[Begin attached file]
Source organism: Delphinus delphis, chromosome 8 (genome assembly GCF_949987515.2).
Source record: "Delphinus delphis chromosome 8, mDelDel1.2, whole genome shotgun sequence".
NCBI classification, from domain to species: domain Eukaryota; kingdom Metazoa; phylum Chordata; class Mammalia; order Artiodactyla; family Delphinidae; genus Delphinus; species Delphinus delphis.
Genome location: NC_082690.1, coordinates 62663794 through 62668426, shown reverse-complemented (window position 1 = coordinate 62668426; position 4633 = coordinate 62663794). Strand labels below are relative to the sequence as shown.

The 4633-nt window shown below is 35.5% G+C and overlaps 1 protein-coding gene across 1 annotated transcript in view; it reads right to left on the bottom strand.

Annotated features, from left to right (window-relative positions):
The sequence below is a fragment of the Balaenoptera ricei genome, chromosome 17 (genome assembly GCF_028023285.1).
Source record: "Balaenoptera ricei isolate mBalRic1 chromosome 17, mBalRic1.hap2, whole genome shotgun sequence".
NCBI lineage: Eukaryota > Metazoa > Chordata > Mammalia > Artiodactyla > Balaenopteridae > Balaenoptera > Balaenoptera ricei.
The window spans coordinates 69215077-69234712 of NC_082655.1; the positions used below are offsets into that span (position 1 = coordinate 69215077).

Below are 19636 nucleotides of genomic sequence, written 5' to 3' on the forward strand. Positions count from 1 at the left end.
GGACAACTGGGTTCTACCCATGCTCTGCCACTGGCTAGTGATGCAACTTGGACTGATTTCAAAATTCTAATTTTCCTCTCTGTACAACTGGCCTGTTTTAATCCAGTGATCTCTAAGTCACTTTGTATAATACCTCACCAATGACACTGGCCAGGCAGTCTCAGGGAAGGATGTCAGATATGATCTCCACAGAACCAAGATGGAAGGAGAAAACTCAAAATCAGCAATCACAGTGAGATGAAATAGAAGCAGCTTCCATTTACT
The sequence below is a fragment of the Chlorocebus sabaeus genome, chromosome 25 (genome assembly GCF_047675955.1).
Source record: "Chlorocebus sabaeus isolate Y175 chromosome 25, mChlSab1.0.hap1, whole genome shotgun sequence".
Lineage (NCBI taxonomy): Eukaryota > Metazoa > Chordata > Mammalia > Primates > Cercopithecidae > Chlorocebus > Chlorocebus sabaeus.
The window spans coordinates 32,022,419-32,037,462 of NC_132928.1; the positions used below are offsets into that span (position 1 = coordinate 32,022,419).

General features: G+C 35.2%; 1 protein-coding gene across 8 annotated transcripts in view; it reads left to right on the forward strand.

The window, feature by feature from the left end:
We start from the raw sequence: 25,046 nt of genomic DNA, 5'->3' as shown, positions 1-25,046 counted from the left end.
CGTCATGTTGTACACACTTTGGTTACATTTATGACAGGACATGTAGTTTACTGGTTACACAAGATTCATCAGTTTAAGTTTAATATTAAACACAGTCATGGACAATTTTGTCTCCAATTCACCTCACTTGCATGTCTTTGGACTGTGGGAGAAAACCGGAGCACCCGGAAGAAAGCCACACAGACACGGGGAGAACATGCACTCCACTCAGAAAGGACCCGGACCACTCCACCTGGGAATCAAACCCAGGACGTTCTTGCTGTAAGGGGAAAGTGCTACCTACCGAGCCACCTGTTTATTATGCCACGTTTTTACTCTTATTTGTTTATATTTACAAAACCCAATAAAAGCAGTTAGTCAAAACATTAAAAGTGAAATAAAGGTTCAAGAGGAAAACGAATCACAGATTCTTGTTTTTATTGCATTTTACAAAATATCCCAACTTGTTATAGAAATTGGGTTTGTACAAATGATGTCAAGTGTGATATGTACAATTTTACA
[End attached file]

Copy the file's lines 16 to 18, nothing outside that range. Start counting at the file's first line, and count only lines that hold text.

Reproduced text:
The window spans coordinates 32,022,419-32,037,462 of NC_132928.1; the positions used below are offsets into that span (position 1 = coordinate 32,022,419).

General features: G+C 35.2%; 1 protein-coding gene across 8 annotated transcripts in view; it reads left to right on the forward strand.

The window, feature by feature from the left end: